Soon the Scialla brothers were experimenting on their Manhattan loft, installing amenities including cork floors to improve posture and a filtration system that infuses the air with aromatherapy. In March 2013, they left Goldman to run Delos full time. (Their sister, Crystal Scialla, is the company's general counsel.) Later that year, they started marketing luxury condos in Manhattan’s East Village that had been decked out with wellness features. Deepak Chopra, the best-selling author and a member of Delos’s board, bought one. The penthouse, most recently listed for $30.5 million, was reported sold earlier this month.
Delos doesn’t plan to develop any more buildings itself, Scialla said. Instead, it is courting developers to adopt the Well Building Standard so it can profit from services and fees associated with the certification process, whoever puts the buildings up. It costs up to $10,000 to register a building with the International Well Building Institute (IWBI), Scialla's public benefit corporation, and from 8 to 23 cents per square foot to go through the certification process; for office buildings, that usually works out to less than $100 per employee, Scialla says.
Builders are currently seeking Well certification for 20 million square feet of real estate, still a fraction of the market the Scialla brothers dream of. That includes a $2 billion mixed-use project along the Tampa waterfront being developed by Vinik’s Strategic Property Partners and Cascade Investment that will feature landscaping designed to cut down on pollen and air pollution meters to tell joggers the best times to start a run.
Now the challenge is convincing developers to build healthier buildings, and to hire Delos to help. Later this year, IWBI plans to certify 1,500 accredited professionals to administer the Well Building Standard. Earlier this month, Delos announced plans to fund a lab at the Mayo Clinic to study wellness in the built environment.
"Metrics are challenging when it comes to this topic. We can’t say buildings make you healthier,” says Suzanna Kelley, managing director for strategic initiatives at the American Institute of Architects. The organization is teaming up with academic institutions on research into wellness and buildings, but Kelley cautions that “humans lead complex lives intertwined with many kinds of factors. Because you work in one sort of building doesn’t mean you’re not going to get cancer or have a heart attack someday.”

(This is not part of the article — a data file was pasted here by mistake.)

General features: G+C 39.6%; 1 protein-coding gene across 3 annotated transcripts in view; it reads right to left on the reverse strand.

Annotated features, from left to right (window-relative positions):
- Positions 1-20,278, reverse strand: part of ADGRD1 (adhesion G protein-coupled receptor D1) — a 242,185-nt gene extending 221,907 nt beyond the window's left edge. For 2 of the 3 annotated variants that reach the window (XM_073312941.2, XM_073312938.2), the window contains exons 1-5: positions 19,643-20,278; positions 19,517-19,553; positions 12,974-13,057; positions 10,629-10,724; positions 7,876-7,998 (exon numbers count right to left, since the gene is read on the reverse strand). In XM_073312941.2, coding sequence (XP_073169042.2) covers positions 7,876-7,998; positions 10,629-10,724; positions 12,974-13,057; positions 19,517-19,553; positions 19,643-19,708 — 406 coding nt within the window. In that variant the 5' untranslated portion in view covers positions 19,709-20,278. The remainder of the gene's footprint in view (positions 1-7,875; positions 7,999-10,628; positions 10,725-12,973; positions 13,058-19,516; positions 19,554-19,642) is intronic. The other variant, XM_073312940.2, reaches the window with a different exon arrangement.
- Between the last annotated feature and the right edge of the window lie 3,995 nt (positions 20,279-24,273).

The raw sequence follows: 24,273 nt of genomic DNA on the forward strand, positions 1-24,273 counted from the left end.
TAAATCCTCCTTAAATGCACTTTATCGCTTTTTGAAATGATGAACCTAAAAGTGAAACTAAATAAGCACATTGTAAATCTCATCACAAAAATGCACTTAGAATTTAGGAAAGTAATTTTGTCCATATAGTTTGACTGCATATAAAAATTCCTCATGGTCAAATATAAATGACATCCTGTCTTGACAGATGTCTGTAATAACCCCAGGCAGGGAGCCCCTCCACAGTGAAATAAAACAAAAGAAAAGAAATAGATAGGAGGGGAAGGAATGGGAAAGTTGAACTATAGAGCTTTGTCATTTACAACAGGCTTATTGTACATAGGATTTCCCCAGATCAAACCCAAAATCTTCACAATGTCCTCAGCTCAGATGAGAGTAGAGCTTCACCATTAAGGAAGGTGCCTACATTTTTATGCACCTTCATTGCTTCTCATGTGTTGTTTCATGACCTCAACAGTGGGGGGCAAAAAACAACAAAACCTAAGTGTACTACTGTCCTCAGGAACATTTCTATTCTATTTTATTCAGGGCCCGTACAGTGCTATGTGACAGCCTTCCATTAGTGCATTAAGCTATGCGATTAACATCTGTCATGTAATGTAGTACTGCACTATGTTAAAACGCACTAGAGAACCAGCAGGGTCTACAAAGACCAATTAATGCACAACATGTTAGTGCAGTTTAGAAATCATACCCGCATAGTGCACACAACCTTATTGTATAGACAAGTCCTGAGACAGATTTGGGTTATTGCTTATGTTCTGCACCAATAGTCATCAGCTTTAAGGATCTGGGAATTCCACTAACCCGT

Still, office workers don’t have to live forever to make these solutions work for landlords and tenants, who can offer them as a way to attract employees.
A few years ago, the commercial real estate firm CBRE did away with assigned workspaces at its Los Angeles headquarters and had employees choose where to sit each day. That promiscuous arrangement seemed like a good idea, until someone caught a cold. CBRE’s search for a solution led the company to Delos, which suggested using ultraviolet lights to sterilize shared work-spaces at the end of the day. While it was at it, CBRE decked out the L.A. office with 50 wellness features, including ergonomic furniture, a juice station, and non-porous countertops to discourage bacterial growth.
“We said, wouldn’t it be interesting if we could create an environment where people could be more productive,” says Lewis Horne, president of CBRE’s Greater Los Angeles office. “What if we could make people feel healthier? What if we could make them feel better about being here?”
Horne doesn't know how many sick days the upgrades have saved, but internal research shows that 92 percent of new employees said the new space has improved their sense of well-being.
“I think it’s helped with recruiting,” Horne says.
(Delos is no longer named Delos Living, as an earlier version of this story had it, and Peter Scialla is the chief operating officer but not a co-founder.)